Nosferatu - The Wrath of Malachi Review


Review by Tracy Bosworth
Published 10th June 2004

Nosferatu - The Wrath of Malachi

  • Developer: idol fx
  • Publisher: Mindscape
  • Release Date: 14th May 2004

Being the type of person that always gets an urge to walk through the graveyard as opposed to around it I naturally have a fascination with all things old, spooky or indeed morbid. Realistically however, unless someone pays for me to travel to Romania to take pictures of the crumbled ruins of Castle Dracula anytime soon my interest is never really fulfilled; the nearest I get is the local castles set in the English countryside and of course, video games.

Creating a natural eerie feeling atmosphere in a game seems to be difficult to achieve and only a handful of games have managed to pull it off, Nosferatu provides the player with an excellent randomly generated castle to wonder around and whilst a little corny with the crucifixes and holy water the game puts across a spine chilling environment.

In Nosferatu you get to step into the shoes of James Patterson, a British sabre fencer. When James’ sister Rebecca announces her wedding to a certain Count Malachi, James travels to Romania to witness her big day, upon arrival however he soon learns that his family are in need of rescuing somewhere in the castle and his dear brother-in-law to be is not about to impress mum and dad anytime soon!

The game is handled in a 1st person perspective giving you complete freedom of movement and exploration. The controls are easy enough to master with the mouse controlling direction, left mouse button controlling your attack and right button handling an alternative attack. The scroll button gives easy access to whatever you are carrying and the keyboard controls your general movement and action.

The castle itself is huge with many doors and passageways to get lost in and a whole family to rescue. Along your journey you will pick up numerous weapons, objects and keys giving you access to previously closed off areas of the game. Weapons range from swords, guns and even the good old crucifix for horror value and the random enemies that are thrown at you come in the form of zombies, hounds, monsters and of course vampires and whilst the combat is far from easy it soon becomes repetitive, seeing the same freaks jumping out at you and acting in the exact same manner as their comrades.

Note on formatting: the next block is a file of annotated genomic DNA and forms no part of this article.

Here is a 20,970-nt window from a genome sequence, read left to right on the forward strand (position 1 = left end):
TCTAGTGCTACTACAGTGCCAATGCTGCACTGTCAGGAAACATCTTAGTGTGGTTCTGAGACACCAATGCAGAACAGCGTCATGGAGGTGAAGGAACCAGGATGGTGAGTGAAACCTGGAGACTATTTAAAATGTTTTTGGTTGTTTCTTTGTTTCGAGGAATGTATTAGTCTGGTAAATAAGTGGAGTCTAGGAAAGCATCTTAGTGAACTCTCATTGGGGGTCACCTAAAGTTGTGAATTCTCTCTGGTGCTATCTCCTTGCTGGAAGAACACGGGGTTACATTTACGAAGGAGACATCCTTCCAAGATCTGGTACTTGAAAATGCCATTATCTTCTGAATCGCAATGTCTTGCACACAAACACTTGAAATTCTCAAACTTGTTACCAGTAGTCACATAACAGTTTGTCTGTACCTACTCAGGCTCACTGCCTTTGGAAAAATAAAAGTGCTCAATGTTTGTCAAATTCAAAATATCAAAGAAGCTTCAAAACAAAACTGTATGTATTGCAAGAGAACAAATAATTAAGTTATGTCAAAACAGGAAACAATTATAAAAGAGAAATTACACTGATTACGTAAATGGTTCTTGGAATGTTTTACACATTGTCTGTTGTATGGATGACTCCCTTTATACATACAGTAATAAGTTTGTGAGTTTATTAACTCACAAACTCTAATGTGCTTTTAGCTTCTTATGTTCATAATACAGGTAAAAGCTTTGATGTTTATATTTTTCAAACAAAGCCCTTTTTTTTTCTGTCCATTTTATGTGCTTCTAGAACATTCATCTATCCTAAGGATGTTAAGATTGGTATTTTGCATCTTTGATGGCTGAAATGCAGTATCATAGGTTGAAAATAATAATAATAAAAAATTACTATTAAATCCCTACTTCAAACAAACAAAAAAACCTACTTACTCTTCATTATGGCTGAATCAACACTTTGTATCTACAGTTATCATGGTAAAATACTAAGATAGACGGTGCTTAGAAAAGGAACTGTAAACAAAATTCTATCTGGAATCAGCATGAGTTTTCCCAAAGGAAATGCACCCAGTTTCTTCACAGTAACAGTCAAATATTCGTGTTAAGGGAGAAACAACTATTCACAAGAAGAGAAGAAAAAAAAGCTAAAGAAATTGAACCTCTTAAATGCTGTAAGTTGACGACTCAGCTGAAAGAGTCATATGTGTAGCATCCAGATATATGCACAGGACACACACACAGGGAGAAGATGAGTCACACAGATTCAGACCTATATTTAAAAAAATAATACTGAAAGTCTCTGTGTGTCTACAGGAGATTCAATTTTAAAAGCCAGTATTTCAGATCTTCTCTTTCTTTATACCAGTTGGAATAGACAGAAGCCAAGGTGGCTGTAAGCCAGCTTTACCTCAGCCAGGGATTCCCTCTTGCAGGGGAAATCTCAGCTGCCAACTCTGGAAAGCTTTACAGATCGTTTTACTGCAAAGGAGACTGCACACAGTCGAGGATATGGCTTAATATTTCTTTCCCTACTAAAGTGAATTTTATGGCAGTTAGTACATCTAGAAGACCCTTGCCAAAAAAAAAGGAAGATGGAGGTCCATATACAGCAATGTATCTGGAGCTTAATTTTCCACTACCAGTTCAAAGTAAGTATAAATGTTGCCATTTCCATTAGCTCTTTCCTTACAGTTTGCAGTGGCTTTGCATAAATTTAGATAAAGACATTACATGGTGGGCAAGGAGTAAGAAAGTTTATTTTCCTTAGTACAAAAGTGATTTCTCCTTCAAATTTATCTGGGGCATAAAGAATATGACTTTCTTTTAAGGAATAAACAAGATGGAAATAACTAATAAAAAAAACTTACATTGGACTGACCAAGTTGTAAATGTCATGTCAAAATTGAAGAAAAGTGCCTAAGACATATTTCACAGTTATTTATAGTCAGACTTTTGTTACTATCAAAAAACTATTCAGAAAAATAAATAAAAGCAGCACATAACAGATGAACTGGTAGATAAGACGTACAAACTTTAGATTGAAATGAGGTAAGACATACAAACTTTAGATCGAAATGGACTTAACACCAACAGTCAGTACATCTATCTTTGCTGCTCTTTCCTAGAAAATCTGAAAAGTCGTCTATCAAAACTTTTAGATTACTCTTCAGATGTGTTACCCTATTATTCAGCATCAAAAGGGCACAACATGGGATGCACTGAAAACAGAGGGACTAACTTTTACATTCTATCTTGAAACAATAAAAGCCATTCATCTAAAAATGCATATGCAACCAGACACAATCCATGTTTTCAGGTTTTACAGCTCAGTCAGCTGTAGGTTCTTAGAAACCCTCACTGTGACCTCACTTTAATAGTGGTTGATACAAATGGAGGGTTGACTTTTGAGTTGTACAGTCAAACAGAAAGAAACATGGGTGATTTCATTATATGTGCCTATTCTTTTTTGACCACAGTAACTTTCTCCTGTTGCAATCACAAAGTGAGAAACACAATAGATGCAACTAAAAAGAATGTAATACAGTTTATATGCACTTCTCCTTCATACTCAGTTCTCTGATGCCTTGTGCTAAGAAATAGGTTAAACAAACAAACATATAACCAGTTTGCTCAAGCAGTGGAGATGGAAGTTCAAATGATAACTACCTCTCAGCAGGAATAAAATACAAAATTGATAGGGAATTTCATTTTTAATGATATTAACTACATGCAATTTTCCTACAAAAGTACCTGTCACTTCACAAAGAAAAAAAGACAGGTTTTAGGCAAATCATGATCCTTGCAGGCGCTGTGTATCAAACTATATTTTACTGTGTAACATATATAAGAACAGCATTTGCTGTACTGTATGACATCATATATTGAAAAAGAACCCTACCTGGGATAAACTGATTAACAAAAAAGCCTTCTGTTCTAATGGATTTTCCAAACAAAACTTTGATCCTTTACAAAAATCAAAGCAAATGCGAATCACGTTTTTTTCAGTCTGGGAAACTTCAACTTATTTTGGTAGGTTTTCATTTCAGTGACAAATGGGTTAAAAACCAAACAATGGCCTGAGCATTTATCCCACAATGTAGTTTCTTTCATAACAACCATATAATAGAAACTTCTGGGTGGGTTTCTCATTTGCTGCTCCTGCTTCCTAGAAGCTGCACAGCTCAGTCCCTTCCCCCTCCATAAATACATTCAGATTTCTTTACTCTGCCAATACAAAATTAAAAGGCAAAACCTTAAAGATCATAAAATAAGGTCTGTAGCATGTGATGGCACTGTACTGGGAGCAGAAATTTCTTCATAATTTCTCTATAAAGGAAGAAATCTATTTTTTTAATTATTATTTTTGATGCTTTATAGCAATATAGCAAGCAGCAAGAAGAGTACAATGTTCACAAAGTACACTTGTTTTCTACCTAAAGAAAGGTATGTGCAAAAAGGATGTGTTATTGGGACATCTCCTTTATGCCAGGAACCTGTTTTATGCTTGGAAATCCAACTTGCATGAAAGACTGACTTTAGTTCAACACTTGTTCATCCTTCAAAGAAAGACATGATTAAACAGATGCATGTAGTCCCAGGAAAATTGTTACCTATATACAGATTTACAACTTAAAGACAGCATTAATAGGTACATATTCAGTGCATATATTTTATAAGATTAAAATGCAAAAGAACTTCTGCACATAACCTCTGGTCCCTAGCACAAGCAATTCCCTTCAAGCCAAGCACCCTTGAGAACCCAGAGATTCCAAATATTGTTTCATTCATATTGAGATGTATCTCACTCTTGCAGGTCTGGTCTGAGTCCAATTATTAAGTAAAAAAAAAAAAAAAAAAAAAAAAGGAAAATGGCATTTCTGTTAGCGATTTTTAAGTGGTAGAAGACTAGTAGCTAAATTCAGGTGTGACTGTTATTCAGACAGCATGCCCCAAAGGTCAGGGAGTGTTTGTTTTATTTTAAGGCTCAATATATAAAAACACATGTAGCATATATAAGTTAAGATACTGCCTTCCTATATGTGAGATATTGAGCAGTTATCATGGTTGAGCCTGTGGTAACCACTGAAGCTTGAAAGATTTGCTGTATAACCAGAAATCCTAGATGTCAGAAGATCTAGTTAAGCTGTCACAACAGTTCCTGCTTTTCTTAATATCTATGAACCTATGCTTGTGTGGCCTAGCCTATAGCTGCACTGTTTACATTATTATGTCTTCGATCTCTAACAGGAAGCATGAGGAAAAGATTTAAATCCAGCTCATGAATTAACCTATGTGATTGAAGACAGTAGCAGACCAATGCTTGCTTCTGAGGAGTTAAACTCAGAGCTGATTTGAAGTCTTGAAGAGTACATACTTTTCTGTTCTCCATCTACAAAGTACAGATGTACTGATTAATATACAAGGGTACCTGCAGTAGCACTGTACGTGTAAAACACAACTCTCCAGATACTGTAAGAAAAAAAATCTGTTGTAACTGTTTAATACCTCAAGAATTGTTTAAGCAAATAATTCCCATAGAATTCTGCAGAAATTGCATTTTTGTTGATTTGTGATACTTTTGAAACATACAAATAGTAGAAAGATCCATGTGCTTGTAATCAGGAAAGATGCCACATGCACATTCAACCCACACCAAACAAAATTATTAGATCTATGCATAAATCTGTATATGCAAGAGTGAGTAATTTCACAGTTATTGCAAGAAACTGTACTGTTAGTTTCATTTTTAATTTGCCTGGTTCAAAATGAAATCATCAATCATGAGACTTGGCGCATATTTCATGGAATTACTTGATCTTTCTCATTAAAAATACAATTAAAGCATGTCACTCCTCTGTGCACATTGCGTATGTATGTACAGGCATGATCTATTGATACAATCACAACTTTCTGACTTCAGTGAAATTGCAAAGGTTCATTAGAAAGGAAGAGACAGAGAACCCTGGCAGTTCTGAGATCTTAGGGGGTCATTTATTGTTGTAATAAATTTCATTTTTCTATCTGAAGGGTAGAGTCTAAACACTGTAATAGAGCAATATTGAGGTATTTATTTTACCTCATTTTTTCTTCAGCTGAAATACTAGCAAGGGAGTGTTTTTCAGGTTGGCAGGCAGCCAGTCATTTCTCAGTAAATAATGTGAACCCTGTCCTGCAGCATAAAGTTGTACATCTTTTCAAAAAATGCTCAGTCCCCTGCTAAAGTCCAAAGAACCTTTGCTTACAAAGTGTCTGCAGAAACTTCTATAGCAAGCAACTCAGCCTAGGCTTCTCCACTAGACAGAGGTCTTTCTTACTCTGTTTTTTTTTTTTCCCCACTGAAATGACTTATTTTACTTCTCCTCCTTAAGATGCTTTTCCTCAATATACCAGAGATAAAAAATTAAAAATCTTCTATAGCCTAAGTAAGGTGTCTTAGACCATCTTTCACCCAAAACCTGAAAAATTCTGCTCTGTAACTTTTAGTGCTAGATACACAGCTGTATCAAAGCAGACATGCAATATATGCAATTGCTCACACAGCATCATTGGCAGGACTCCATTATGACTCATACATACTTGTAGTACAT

The atmosphere of the game is what keeps it interesting with the constant reminder to the player that the next corner could be occupied by anything at all and whilst the ability to save at any point is valuable it can also have its drawbacks due to the random enemy spawner, you could save at what you consider a safe spot, but next time you re-load it could be filled with hordes of monsters. Besides fighting the bad guys your mission is to rescue your family and other characters from the clutches of the Count but each rescue has a time limit in which you must do it.

Graphics wise the game does an excellent job of creating a horror film setting, it’s all very dark with the odd noise to remind you that you’re not alone and shadow and lighting effects that make you squint your eyes in an attempt to determine what the strange shape in the corner is. Going beyond first impressions however the game is not so impressive, NPC’s get stuck in doors and walls while character animation is not always as smooth as it should be. There are however some excellent effects such as corpses rising from coffins and the visible shaking of your own character after a confrontation with the un-dead.

Noferatu also boasts a good audio selection with a fitting and varied soundtrack and heart pounding loud shouts and screams guaranteed to make you jump. Voice action is pretty standard although dialogue throughout the game is more or less kept to a minimum.

Overall Noferatu provides a spooky atmosphere in which to explore with the added bonus of first person style combat and a pretty simple gameplay objective. The game is challenging enough without been overly difficult and thanks to the random re-generation of the castle and its contents predictability is kept to a minimum. All in all the game achieves what it sets out to achieve which is an action adventure with an atmosphere that a samurai sword couldn’t cut.

Review Score: 6.8/10

Please note, this review was scored using our old system. For more information please see our review policy.

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